In the digital economy not all products are equal

Shoppers are defining their own journeys, and more often, are doing this at the category or even the product level. With digital influence ranging from 31 percent for the food and beverage category all the way up to 62 percent for electronics, the variation is clear: category by category, shoppers curate different shopping experiences using digital.

Categories

Therefore, analysis of consumer behavior at the category level provides for a better understanding of how shoppers are using digital during key decision points in their journey. Retailers should pay greater attention to which moments along the customer’s purchase journey are highly influenced by digital.

From my experience, both online and traditional retail stores selling electronic goods have a solid appreciation of the importance of digital influence on the buying cycle, and as such, the tradition retailers are using it to fit back against the online only competitors. The same can’t be said for the Home Furnishings sector. The online players such as Wayfarer have an excellent digital strategy and are clearly capitalizing at the expense of their more conservative bricks and mortar brethren.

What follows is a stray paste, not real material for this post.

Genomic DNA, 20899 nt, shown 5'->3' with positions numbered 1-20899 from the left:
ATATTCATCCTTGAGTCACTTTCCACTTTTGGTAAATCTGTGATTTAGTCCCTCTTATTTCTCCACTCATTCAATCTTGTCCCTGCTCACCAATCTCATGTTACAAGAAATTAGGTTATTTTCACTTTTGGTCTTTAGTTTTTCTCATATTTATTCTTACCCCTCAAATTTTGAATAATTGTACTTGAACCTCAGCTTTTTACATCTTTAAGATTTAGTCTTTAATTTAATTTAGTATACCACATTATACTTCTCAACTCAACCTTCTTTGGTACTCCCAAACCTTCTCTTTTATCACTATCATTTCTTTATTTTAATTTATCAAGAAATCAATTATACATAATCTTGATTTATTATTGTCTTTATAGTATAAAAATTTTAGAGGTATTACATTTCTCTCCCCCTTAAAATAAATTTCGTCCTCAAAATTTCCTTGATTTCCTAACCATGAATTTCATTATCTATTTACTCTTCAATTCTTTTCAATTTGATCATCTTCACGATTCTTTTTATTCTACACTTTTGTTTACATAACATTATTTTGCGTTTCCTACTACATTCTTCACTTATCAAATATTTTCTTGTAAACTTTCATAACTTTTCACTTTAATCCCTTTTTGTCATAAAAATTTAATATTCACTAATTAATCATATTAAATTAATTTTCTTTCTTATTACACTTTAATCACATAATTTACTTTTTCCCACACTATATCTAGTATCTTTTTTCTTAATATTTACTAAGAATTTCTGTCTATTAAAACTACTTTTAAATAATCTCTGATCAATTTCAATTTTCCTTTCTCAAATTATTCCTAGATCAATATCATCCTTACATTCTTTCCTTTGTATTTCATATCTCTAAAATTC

Consider this, nearly 80% of consumers in a recent Deloitte Digital survey said they interact with brands or products before arriving at the store. Shoppers of Home Furnishing products are still eager to make the trip to a store for a tactile and sensory experience prior to making the purchase. Therefore isn’t it obvious that a well executed omni-channel strategy by the bricks and mortar brands would be a stake in the heart of the online only retailers. So why aren’t we seeing it?

With numbers this strong, the clock is counting down to irrelevance for some retailers if they don’t act and those who act first will have a significant advantage.

Data and Graph courtesy of Deloitte Digital The New Digital Divide.